A look at what is likely to get more expensive after Indonesia bans palm oil exports


New Delhi: It looks like consumers nationwide may have to put up with bigger holes in their pockets for some time now. Indonesia last week banned the export of palm oil from April 28. It must be said that it is the largest producer of palm oil in the world. But for consumers, this is concerning because palm oil is used to make a wide variety of products, including shampoos, soaps and noodles. It comes as India battles months-long high inflation, driven by high food and fuel prices.Also Read – #RasodeMeinMardHai- Pankaj Tripathi and Bail Kolhu’s initiative aims to equalize gender roles in the kitchen

According to a report by News18, the island nation has banned the export of palm oil as supply has dwindled and prices have soared, especially in the Southeast Asian region. The rising price of palm oil, which is a major component in the production of detergents and cosmetics, will drive up input costs. Read also – Monday Blues: Sensex closes more than 1,000 points lower, Nifty just over 17,200

The report also states that India imports almost 80 lakh tons of palm oil from all over the world. The impact of this decision is already visible on FMCG values. On Monday, Nifty FMCG was one of the worst performers of all indices. It fell nearly 2%, with Godrej Consumer Products, Marico and ITC being the main losers. Nestlé, Dabur, Britannia, Hindustan Unilever, all major FMCG stocks were in the red. Also Read – Surf Excel, Rin, Lifebuoy will now cost more as Hindustan Unilever hikes product prices | Check price details here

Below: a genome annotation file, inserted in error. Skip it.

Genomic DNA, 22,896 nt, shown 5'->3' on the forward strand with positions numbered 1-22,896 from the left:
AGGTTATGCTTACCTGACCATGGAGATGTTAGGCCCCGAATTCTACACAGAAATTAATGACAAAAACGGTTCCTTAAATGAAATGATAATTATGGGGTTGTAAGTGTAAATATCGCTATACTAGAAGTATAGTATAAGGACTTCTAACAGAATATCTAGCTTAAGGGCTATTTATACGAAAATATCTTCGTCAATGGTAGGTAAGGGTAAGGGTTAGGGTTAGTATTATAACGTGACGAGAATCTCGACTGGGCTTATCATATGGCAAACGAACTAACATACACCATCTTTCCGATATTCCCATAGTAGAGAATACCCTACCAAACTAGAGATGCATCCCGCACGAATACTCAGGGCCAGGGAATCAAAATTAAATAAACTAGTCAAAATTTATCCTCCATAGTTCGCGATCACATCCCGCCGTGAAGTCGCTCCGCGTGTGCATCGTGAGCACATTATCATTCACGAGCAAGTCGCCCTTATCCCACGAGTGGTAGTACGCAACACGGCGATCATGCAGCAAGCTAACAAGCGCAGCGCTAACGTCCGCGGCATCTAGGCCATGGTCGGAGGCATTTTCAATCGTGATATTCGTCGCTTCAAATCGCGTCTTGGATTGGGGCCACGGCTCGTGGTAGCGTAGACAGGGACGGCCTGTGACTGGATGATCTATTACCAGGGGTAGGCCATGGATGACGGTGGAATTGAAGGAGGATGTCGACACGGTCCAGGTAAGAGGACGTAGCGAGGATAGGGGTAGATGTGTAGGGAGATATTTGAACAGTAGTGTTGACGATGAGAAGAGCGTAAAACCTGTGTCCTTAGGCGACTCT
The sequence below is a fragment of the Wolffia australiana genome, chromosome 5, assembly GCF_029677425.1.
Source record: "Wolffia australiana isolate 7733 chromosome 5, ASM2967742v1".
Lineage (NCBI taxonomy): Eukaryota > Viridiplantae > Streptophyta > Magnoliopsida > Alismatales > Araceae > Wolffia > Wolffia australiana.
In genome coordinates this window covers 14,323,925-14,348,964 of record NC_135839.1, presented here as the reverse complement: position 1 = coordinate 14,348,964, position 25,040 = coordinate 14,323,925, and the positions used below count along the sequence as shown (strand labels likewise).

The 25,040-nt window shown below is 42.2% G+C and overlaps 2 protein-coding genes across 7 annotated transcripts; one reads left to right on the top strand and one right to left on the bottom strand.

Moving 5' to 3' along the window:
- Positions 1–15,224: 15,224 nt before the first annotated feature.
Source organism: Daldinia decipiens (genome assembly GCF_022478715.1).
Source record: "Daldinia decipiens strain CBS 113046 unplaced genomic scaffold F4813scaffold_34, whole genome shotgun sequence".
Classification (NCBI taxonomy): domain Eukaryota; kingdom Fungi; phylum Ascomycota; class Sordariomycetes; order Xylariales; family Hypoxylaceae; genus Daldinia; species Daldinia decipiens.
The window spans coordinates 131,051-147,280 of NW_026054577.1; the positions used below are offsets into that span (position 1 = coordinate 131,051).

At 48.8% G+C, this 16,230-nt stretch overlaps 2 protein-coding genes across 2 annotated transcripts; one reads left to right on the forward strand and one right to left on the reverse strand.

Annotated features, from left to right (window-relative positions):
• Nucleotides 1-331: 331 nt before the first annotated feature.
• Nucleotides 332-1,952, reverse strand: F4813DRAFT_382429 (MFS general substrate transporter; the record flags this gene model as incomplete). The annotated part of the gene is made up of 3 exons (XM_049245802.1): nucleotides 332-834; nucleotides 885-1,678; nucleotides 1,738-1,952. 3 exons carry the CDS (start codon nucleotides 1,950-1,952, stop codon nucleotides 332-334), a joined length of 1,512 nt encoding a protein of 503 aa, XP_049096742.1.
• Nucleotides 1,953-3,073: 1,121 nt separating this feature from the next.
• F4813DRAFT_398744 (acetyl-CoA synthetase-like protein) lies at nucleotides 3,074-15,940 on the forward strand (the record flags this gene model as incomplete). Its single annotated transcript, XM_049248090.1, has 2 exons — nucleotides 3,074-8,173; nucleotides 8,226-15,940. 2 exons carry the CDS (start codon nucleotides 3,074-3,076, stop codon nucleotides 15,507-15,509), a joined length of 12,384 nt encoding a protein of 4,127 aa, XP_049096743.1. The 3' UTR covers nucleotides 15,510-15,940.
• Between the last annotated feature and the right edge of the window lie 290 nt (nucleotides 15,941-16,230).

According to Reuters, a rise in palm oil prices will further increase the prices of other edible oils like soybean oil, sunflower oil and rapeseed oil. Analyst Jefferies also said it would increase pressure on companies like HUL, GCPL, Britannia and Nestlé.

What is likely to be expensive in India?

  • Shampoos
  • Soaps
  • Biscuits
  • Chocolates
  • noodles
  • Margarine
  • Cosmetic products

In addition to concerns in Indonesia, Malaysia, which is the second largest producer of palm oil, is also experiencing a production shortfall due to a labor shortage. The Covid-19 pandemic has further increased the difficulties of the industry. With the first 2 producers in deep waters, the pressure will finally fall on consumers.


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